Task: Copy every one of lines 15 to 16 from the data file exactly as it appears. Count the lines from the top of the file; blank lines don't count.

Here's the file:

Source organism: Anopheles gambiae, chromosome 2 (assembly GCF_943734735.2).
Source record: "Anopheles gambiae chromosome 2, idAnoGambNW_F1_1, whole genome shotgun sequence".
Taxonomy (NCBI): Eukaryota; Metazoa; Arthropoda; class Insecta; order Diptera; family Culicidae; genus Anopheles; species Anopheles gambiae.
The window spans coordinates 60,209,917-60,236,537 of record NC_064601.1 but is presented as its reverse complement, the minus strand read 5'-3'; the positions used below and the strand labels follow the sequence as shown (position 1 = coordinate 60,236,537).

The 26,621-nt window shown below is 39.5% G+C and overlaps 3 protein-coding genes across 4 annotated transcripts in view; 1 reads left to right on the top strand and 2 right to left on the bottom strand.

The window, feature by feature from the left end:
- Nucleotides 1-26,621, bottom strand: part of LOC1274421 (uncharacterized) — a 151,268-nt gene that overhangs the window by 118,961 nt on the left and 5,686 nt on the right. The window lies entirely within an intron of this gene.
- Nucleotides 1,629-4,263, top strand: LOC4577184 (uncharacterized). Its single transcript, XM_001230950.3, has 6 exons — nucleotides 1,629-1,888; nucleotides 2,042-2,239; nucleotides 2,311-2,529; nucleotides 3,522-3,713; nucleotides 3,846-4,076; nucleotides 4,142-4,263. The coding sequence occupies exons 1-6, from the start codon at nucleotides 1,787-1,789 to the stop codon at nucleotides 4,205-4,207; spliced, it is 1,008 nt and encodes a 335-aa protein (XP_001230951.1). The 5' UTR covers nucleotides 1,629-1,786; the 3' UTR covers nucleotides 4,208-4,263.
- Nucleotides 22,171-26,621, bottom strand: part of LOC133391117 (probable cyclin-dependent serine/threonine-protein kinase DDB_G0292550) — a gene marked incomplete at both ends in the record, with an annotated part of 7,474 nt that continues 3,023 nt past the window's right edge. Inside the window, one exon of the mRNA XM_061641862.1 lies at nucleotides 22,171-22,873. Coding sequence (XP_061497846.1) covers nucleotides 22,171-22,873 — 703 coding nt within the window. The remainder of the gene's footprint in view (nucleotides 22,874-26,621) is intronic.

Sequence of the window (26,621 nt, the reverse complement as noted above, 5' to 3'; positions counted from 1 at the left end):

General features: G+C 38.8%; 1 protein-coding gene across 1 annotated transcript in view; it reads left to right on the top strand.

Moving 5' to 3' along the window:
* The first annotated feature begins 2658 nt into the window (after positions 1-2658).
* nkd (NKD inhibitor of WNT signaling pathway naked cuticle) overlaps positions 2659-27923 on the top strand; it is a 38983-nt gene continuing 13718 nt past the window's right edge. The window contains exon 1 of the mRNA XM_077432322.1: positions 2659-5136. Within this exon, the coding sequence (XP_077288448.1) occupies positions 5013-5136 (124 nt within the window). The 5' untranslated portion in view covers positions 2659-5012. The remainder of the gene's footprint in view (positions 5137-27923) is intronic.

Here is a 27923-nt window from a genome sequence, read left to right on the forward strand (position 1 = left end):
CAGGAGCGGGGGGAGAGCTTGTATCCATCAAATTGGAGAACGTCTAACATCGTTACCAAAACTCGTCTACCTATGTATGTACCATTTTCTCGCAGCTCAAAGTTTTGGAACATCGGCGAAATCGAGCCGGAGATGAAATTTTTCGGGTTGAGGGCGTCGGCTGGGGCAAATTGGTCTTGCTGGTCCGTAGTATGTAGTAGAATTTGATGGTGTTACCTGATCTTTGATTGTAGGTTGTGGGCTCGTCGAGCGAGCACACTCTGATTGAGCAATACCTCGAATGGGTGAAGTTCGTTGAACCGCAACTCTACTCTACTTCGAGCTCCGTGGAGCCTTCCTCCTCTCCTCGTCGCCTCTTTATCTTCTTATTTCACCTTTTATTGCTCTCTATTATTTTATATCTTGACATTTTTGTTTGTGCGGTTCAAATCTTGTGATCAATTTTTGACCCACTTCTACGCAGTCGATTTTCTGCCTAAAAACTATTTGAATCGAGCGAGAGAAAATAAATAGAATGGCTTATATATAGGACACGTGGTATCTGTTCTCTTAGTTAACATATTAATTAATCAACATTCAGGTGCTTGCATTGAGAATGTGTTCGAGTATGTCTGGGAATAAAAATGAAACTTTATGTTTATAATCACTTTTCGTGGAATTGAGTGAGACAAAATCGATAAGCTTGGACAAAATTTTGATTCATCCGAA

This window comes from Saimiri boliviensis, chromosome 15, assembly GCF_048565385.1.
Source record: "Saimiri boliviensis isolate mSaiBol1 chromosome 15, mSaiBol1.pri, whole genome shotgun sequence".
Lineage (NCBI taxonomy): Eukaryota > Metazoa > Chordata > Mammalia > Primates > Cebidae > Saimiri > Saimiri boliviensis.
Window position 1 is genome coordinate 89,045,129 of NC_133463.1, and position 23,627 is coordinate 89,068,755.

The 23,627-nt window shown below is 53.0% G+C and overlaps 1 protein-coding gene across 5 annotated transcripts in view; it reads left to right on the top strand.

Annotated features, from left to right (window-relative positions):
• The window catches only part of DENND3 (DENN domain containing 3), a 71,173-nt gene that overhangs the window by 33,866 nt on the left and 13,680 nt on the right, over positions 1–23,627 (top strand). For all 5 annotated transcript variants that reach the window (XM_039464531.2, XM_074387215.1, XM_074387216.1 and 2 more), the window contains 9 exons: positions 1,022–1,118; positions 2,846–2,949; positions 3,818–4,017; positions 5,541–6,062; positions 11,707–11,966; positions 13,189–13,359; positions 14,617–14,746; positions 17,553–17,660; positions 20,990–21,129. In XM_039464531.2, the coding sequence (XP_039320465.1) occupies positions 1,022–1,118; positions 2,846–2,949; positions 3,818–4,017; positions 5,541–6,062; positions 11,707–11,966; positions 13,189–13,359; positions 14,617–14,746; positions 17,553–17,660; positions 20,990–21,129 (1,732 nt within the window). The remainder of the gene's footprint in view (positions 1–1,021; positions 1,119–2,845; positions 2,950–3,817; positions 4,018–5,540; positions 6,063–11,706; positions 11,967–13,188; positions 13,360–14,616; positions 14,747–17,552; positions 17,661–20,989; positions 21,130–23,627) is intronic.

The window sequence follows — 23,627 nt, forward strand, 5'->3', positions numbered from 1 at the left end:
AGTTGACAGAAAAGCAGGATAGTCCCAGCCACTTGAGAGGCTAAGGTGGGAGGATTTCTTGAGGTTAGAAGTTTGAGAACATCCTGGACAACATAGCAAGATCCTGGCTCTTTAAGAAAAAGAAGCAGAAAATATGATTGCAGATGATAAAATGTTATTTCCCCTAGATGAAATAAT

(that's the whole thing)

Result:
Here is a 27923-nt window from a genome sequence, read left to right on the forward strand (position 1 = left end):
CAGGAGCGGGGGGAGAGCTTGTATCCATCAAATTGGAGAACGTCTAACATCGTTACCAAAACTCGTCTACCTATGTATGTACCATTTTCTCGCAGCTCAAAGTTTTGGAACATCGGCGAAATCGAGCCGGAGATGAAATTTTTCGGGTTGAGGGCGTCGGCTGGGGCAAATTGGTCTTGCTGGTCCGTAGTATGTAGTAGAATTTGATGGTGTTACCTGATCTTTGATTGTAGGTTGTGGGCTCGTCGAGCGAGCACACTCTGATTGAGCAATACCTCGAATGGGTGAAGTTCGTTGAACCGCAACTCTACTCTACTTCGAGCTCCGTGGAGCCTTCCTCCTCTCCTCGTCGCCTCTTTATCTTCTTATTTCACCTTTTATTGCTCTCTATTATTTTATATCTTGACATTTTTGTTTGTGCGGTTCAAATCTTGTGATCAATTTTTGACCCACTTCTACGCAGTCGATTTTCTGCCTAAAAACTATTTGAATCGAGCGAGAGAAAATAAATAGAATGGCTTATATATAGGACACGTGGTATCTGTTCTCTTAGTTAACATATTAATTAATCAACATTCAGGTGCTTGCATTGAGAATGTGTTCGAGTATGTCTGGGAATAAAAATGAAACTTTATGTTTATAATCACTTTTCGTGGAATTGAGTGAGACAAAATCGATAAGCTTGGACAAAATTTTGATTCATCCGAA